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Working at Home? Watch Out for These Hidden Dangers

By: Bonnie Fachler, Owner of Home Safe Home Childproofing, LLC

As we all know, children love to explore their environment. They also love to put things in their mouths—and we’re not talking about food!

What do magnets, batteries, coins, and clips all share in common? They are household objects, and they are all baby choking hazards.

Even if we try to watch them at all times, accidents can and will happen, and watching a child choking can be one of the scariest moments in a parent’s life. 

Remember, since children of 2 years or younger have a smaller esophagus, they are at higher risk for objects getting stuck. If an object is larger than 1 inch (about the size of a quarter), it may get stuck in your child’s throat.

Here are some things to look out for and some tips for how to react and respond to keep your baby or child safe from choking.

What can kids choke on?

The two highest-risk items are button batteries and magnets.

  • Button Batteries- Button batteries are found in many toys, key FOBS, and TV remote controls. If swallowed, they can cause low voltage burns within 2 hours if stuck in the throat. A battery burn can lead to an actual puncture in this. Even “dead” batteries can be harmful if swallowed.
  • Magnets- The ingestion of multiple magnets is harmful in children because it can cause intestinal obstruction and/or perforation requiring surgery. Unfortunately, cases of magnet ingestion have increased threefold over the last decade owing to increased production of magnetic toys.
  • Source: Y.Han, J.K. Youn, C.Oh, et al, Ingestion of multiple magnets in children, Journal of Pediatric Surgery, https://doi.org/10.1016/j.jpedsurg2019.11.021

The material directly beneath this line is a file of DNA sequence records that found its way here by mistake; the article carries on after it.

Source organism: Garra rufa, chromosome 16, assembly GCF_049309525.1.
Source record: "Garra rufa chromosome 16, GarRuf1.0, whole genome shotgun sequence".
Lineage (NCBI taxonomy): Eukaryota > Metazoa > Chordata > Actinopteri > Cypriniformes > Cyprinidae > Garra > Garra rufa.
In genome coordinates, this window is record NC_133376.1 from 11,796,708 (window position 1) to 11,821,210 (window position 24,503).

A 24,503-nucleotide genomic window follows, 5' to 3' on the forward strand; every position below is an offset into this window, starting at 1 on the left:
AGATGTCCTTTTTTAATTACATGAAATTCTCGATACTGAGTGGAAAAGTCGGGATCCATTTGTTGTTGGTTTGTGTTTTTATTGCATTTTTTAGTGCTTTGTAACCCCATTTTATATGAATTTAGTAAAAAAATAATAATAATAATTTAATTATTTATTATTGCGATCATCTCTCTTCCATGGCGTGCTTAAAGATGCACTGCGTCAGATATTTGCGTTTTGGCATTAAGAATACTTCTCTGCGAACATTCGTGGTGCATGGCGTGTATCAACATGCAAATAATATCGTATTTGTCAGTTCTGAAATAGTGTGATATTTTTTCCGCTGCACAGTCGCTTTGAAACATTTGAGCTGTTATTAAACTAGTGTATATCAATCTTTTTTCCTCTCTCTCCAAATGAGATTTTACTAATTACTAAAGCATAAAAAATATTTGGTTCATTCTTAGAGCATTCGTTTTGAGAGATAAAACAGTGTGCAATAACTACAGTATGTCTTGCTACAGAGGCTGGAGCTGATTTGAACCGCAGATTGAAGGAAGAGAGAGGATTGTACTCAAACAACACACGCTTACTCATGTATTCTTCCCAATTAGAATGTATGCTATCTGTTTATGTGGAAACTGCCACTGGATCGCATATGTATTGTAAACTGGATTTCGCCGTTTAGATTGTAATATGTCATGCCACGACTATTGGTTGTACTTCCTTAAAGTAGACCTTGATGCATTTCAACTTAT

What else can kids choke on? 

  • Sharp or pointed objects- Needles, pins, pine cones, nails, tacks, screws, toothpicks, earrings, aluminum pull tabs, etc. Most of these will require urgent removal to prevent a puncture in the digestive tract.
  • Small blunt objects- Toy parts, small buttons, rings, paper clips, teeth, etc. These objects normally pass through and come out in the bowels within a few days. If not, contact your pediatrician.

Symptoms your child has swallowed something

Your child may experience:

  • trouble swallowing
  • throat, neck, stomach, or chest pain
  • gagging, vomiting, drooling or spitting
  • having no appetite or not wanting to eat
  • abdominal pain, nausea, & vomiting

If any of the above symptoms occur, go to the Emergency Room immediately and call your pediatrician.

What should you do if you suspect your child swallowed something?

National Capital Center Poison Center: 1-800-222-1222

National Battery Ingestion Hotline: 1-800-498-8666

If any of the above symptoms occur, go to the Emergency Room immediately and call your pediatrician.

What can you do to prevent choking in the home?

An ounce of prevention is the best course of action to avoid these accidental ingestions. Here are some positive steps you can take:

  1. Share this
  2. Don’t buy magnetic toys for children under 3 years of age
  3. Keep “shiny” objects and old or broken toys out of reach of your child
  4. Visit saferproducts.gov to report injuries related to magnet ingestions or other products
  5. Go to CPSC.com for updated recall lists on toys and children’s products in your home or child’s nursery school
  1. Hire a professional child proofer to evaluate your home for safety risks and install equipment that reduces the chances of infant or child choking (childproofingpro.com)
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